Get Productive: Writing effective emails

Writing Tools 3

Email is intended as a quick and efficient way of communicating – consider the following email etiquette guidelines when writing your emails to make them more effective.
  • Be concise and to the point, don't waffle on for pages and pages.  Keep it to 2-3 screens of information - or put the information in an attachment.
  • Use proper structure and layout - it makes it easier and quicker to read - lists, bullets, headings.
  • Avoid overly long sentences – keep them to 15-20 words each.
  • Keep paragraphs short - just 3-4 sentences each.
  • Be careful with formatting - rich text and HTML messages aren't always readable - create text only versions too - especially for mobile users.
  • Use a meaningful subject or change it if the discussion has moved on after a series of replies.  Makes it much easier to find a relevant email later.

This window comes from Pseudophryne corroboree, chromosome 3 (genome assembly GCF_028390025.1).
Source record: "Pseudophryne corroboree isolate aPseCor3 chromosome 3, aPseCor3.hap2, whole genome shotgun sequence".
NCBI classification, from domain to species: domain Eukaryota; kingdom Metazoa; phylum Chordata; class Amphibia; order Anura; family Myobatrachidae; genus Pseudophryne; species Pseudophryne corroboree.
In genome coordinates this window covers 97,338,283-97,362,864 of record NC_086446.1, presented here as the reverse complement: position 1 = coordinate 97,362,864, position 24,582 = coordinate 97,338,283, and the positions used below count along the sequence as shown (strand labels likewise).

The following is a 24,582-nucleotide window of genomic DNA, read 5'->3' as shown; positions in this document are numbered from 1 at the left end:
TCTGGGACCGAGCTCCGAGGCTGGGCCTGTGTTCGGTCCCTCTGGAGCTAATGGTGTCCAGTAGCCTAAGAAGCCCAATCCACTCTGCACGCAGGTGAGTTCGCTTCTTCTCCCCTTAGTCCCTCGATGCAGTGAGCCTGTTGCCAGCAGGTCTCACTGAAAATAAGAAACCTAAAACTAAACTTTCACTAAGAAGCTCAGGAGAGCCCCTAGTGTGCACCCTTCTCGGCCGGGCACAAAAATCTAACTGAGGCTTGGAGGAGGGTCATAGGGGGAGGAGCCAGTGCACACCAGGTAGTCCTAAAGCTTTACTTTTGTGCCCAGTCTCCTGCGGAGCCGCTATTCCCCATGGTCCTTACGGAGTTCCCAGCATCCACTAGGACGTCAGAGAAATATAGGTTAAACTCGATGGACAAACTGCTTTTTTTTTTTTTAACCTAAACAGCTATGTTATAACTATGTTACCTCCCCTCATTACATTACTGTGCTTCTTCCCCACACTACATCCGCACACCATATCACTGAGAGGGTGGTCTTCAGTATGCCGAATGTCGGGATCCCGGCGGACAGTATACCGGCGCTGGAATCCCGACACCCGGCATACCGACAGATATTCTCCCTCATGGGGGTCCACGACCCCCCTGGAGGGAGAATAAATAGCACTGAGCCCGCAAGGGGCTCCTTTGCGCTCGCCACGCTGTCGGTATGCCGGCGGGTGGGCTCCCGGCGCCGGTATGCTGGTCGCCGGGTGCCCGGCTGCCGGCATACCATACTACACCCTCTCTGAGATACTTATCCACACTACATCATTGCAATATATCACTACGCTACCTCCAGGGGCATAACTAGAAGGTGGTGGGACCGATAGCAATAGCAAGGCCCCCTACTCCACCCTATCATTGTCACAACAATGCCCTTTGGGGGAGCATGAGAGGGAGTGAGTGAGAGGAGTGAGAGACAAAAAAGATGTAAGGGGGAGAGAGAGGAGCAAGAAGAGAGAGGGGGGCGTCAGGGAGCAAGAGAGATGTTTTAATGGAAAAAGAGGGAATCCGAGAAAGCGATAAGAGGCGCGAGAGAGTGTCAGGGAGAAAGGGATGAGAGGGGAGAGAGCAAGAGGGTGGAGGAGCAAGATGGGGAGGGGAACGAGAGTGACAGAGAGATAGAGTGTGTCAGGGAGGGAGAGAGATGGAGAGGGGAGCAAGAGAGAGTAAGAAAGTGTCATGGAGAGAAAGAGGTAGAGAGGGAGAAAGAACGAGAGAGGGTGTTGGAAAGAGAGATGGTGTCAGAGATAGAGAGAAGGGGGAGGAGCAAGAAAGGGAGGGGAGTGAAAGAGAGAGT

• Use Subject Labels – ACTION REQUIRED, Information Only, Please Respond ... gives your reader an indication of the purpose of the email.
  • Avoid excessive use of abbreviations and jargon - not everyone will understand what you're talking about.  If you need to use TLAs - explain what a Three Letter Acronym (TLA) is when you first use it then it's easier to recognise next time.
  • Be clear and specific if something needs to be done and say when you want it done by.
  • Use addressee fields appropriately:
    • To: = addressee needs to action, respond
    • Cc = for information only – no action/response required
    • Bcc = avoid using unless for mass mailings or multiple addressees
  • Include signatures on all external emails –this may be a standard part of your company's policy.
  • Use the cc: field sparingly - only include people who really need to receive the information.
  • Use templates for frequently used responses - saves time and effort and avoids having to retype the same information over and over.
Re-read your email before you hit send.  It can be easy to miss things if you just type and send.  Also if the topic is reactive, emotional or contentional it can be good to put it aside and come back to it.

Read it as the person who'll receive it - rather than the person who wrote it.  What's going on in your head may not have come out as you think.
 (Photo credit: avianto)
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